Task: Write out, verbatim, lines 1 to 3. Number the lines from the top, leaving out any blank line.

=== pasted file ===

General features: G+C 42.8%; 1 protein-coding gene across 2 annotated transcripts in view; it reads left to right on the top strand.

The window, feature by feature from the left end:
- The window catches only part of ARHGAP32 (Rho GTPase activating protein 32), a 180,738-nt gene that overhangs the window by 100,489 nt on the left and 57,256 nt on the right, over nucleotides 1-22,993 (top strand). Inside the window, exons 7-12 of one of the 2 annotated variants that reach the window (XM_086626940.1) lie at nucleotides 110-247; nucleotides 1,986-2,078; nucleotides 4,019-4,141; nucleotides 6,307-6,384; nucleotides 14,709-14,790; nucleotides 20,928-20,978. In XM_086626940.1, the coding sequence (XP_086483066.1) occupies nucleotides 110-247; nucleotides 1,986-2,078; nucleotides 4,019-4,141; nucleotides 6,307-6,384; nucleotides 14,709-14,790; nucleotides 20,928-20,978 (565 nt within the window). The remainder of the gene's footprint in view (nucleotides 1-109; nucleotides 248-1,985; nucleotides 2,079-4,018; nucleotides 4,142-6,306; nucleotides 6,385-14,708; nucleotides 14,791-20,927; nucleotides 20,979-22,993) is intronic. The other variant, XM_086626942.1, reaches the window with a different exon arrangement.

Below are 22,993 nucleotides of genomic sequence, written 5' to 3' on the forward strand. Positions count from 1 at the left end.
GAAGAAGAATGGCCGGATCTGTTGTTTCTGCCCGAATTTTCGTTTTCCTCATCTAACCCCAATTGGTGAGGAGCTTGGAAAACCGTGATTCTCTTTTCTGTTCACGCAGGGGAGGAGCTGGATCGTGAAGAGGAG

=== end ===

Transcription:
General features: G+C 42.8%; 1 protein-coding gene across 2 annotated transcripts in view; it reads left to right on the top strand.

The window, feature by feature from the left end:
- The window catches only part of ARHGAP32 (Rho GTPase activating protein 32), a 180,738-nt gene that overhangs the window by 100,489 nt on the left and 57,256 nt on the right, over nucleotides 1-22,993 (top strand). Inside the window, exons 7-12 of one of the 2 annotated variants that reach the window (XM_086626940.1) lie at nucleotides 110-247; nucleotides 1,986-2,078; nucleotides 4,019-4,141; nucleotides 6,307-6,384; nucleotides 14,709-14,790; nucleotides 20,928-20,978. In XM_086626940.1, the coding sequence (XP_086483066.1) occupies nucleotides 110-247; nucleotides 1,986-2,078; nucleotides 4,019-4,141; nucleotides 6,307-6,384; nucleotides 14,709-14,790; nucleotides 20,928-20,978 (565 nt within the window). The remainder of the gene's footprint in view (nucleotides 1-109; nucleotides 248-1,985; nucleotides 2,079-4,018; nucleotides 4,142-6,306; nucleotides 6,385-14,708; nucleotides 14,791-20,927; nucleotides 20,979-22,993) is intronic. The other variant, XM_086626942.1, reaches the window with a different exon arrangement.